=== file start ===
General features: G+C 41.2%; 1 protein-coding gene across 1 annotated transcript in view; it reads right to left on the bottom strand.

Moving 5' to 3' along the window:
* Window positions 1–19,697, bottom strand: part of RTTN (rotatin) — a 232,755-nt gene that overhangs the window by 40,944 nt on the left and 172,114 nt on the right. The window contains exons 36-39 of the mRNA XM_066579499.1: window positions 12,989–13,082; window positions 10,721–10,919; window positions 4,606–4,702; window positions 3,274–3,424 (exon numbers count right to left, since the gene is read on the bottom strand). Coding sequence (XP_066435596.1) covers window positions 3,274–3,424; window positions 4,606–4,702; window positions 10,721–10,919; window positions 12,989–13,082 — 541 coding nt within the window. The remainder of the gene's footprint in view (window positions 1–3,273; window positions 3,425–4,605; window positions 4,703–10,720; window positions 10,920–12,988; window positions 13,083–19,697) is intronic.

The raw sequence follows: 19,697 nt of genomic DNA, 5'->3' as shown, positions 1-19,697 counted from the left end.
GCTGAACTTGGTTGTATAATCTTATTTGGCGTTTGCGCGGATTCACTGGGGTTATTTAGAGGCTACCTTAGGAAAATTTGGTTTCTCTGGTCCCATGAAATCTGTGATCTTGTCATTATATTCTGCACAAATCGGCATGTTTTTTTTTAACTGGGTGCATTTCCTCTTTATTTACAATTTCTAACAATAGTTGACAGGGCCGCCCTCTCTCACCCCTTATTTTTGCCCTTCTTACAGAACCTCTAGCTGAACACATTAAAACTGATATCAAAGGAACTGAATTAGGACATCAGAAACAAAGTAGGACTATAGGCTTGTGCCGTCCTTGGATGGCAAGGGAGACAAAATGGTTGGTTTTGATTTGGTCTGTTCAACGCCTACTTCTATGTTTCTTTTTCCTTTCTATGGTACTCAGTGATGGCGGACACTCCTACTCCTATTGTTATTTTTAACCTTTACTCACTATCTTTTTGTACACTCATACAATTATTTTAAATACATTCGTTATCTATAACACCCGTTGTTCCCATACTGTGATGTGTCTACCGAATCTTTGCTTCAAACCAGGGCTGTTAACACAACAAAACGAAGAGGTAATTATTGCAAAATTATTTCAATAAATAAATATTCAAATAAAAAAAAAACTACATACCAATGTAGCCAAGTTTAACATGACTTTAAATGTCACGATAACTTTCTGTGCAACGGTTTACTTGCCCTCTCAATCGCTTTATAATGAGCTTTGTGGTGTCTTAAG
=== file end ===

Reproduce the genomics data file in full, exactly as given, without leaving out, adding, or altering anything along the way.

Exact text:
General features: G+C 41.2%; 1 protein-coding gene across 1 annotated transcript in view; it reads right to left on the bottom strand.

Moving 5' to 3' along the window:
* Window positions 1–19,697, bottom strand: part of RTTN (rotatin) — a 232,755-nt gene that overhangs the window by 40,944 nt on the left and 172,114 nt on the right. The window contains exons 36-39 of the mRNA XM_066579499.1: window positions 12,989–13,082; window positions 10,721–10,919; window positions 4,606–4,702; window positions 3,274–3,424 (exon numbers count right to left, since the gene is read on the bottom strand). Coding sequence (XP_066435596.1) covers window positions 3,274–3,424; window positions 4,606–4,702; window positions 10,721–10,919; window positions 12,989–13,082 — 541 coding nt within the window. The remainder of the gene's footprint in view (window positions 1–3,273; window positions 3,425–4,605; window positions 4,703–10,720; window positions 10,920–12,988; window positions 13,083–19,697) is intronic.

The raw sequence follows: 19,697 nt of genomic DNA, 5'->3' as shown, positions 1-19,697 counted from the left end.
GCTGAACTTGGTTGTATAATCTTATTTGGCGTTTGCGCGGATTCACTGGGGTTATTTAGAGGCTACCTTAGGAAAATTTGGTTTCTCTGGTCCCATGAAATCTGTGATCTTGTCATTATATTCTGCACAAATCGGCATGTTTTTTTTTAACTGGGTGCATTTCCTCTTTATTTACAATTTCTAACAATAGTTGACAGGGCCGCCCTCTCTCACCCCTTATTTTTGCCCTTCTTACAGAACCTCTAGCTGAACACATTAAAACTGATATCAAAGGAACTGAATTAGGACATCAGAAACAAAGTAGGACTATAGGCTTGTGCCGTCCTTGGATGGCAAGGGAGACAAAATGGTTGGTTTTGATTTGGTCTGTTCAACGCCTACTTCTATGTTTCTTTTTCCTTTCTATGGTACTCAGTGATGGCGGACACTCCTACTCCTATTGTTATTTTTAACCTTTACTCACTATCTTTTTGTACACTCATACAATTATTTTAAATACATTCGTTATCTATAACACCCGTTGTTCCCATACTGTGATGTGTCTACCGAATCTTTGCTTCAAACCAGGGCTGTTAACACAACAAAACGAAGAGGTAATTATTGCAAAATTATTTCAATAAATAAATATTCAAATAAAAAAAAAACTACATACCAATGTAGCCAAGTTTAACATGACTTTAAATGTCACGATAACTTTCTGTGCAACGGTTTACTTGCCCTCTCAATCGCTTTATAATGAGCTTTGTGGTGTCTTAAG